Following up on the launch of the #GiveUp campaign, we made efforts to reach out to the households. The first step was to train people who would act as volunteers and spread the message to the households. Ramganga Mitras led the way and were the first group to be trained.
Training programmes were carried out with 300 home guards, 100 Civil Defense volunteers, officials and employees of Nagar Nigam Moradabad, Women Club, Schools and Colleges. With 700 trained citizens who were now willing to work as volunteers, we embarked on the mission to reach out to households across the city.
Given the success of the initiative at the Kali Devi Temple on the banks of the river, we planned to reach out to the heads of various religious institutions and sects to engage them as partners to further our mission. We realized that if religious leaders endorse the need to #GiveUp plastics, the followers will abide and this would lead to a significant transition.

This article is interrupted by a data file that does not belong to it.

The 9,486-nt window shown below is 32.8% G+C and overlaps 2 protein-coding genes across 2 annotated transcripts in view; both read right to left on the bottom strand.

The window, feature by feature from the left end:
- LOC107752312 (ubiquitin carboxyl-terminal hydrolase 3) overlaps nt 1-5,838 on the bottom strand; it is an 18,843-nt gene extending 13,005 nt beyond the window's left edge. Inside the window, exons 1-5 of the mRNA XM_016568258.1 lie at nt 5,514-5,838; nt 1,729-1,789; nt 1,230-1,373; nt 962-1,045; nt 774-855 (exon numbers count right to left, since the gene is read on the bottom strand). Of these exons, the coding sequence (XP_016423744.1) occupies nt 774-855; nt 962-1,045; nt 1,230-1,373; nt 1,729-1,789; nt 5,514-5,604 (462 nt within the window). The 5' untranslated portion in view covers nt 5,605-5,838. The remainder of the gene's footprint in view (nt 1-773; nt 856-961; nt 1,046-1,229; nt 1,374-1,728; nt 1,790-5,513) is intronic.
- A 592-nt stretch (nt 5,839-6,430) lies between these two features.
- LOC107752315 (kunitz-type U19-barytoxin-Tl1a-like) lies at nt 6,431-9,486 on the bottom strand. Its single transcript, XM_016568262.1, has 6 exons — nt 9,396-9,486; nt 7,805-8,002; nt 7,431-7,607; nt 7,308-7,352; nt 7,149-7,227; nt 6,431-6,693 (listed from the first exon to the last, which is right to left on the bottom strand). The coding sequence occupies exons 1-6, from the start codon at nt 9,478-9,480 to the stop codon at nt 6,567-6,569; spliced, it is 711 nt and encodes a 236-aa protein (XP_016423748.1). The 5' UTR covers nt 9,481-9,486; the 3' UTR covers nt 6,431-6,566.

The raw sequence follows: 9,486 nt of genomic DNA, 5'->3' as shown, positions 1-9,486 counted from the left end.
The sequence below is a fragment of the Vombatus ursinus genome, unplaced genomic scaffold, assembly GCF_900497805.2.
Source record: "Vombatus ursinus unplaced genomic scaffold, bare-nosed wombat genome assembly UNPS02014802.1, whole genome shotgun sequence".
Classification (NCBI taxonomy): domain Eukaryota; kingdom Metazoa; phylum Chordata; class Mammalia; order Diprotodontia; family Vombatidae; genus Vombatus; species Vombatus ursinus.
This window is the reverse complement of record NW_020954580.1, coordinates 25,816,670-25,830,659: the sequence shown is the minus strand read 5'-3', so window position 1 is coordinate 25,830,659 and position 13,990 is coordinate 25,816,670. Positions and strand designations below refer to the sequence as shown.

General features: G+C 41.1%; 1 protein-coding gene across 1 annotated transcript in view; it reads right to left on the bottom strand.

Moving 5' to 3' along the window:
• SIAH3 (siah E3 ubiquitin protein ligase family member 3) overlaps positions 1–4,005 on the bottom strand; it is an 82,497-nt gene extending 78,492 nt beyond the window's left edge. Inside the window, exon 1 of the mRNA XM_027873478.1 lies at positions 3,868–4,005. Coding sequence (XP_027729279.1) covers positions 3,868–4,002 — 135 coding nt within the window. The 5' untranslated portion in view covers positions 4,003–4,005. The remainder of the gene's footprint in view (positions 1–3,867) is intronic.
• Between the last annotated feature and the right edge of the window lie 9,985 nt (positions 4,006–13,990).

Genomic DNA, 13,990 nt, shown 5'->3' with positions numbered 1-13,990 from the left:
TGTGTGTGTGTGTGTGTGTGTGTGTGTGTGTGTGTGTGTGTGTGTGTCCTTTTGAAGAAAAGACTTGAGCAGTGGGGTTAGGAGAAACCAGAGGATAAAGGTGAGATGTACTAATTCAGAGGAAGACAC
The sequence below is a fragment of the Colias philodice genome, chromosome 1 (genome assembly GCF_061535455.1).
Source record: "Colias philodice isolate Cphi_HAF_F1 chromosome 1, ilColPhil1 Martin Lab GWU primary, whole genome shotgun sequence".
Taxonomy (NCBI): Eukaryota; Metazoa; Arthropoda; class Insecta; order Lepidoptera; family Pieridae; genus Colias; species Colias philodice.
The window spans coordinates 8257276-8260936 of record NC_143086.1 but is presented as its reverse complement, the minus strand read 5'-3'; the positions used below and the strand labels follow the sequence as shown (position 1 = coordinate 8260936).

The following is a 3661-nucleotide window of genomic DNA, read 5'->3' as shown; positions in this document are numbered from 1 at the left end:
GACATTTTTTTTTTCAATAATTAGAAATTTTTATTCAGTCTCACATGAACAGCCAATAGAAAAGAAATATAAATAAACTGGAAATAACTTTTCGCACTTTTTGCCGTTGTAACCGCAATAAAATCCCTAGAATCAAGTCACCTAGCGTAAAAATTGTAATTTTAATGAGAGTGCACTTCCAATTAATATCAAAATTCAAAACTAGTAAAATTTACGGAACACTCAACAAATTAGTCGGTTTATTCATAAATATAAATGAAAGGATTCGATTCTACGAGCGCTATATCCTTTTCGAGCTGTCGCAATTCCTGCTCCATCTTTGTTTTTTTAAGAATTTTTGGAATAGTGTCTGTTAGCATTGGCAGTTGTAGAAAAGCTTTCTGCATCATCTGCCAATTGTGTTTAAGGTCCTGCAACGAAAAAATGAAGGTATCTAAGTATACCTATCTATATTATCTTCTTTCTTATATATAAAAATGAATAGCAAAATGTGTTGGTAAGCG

On June 5 2018, WWF-India, in partnership with the Nagar Nigam Moradabad, organized a consultation involving religious leaders. They committed to reduce use of single-use plastics in their institutions and also to urge their followers to do the same. Subsequently, a joint appeal was released by Nagar Nigam Moradabad and WWF–India urging citizens to give up the use of plastic to save River Ramganga.
The management of various temples, churches, gurudwaras, priests and other religious leaders made their efforts to translate the message to the devotes and followers by holding special meetings during the Friday namaz in the mosques, Sunday mass in the churches and meetings in the temples. People were informed about the growing problem of plastics in the city, the long term negative impacts on the environment and urged the devotes to use alternate materials. Some of the institutions issued instructions on the letter heads and pasted in their compound.
Meanwhile, household activations by Ramganga Mitras, Home Guards and volunteers of Parivartan-The Change have contributed and we have been able to reach out to more than 2500 households in a direct manner. In our journey, we came across inspiring shopkeepers who have now eliminated the use of plastic plates, spoons and straws and have replaced them with alternatives.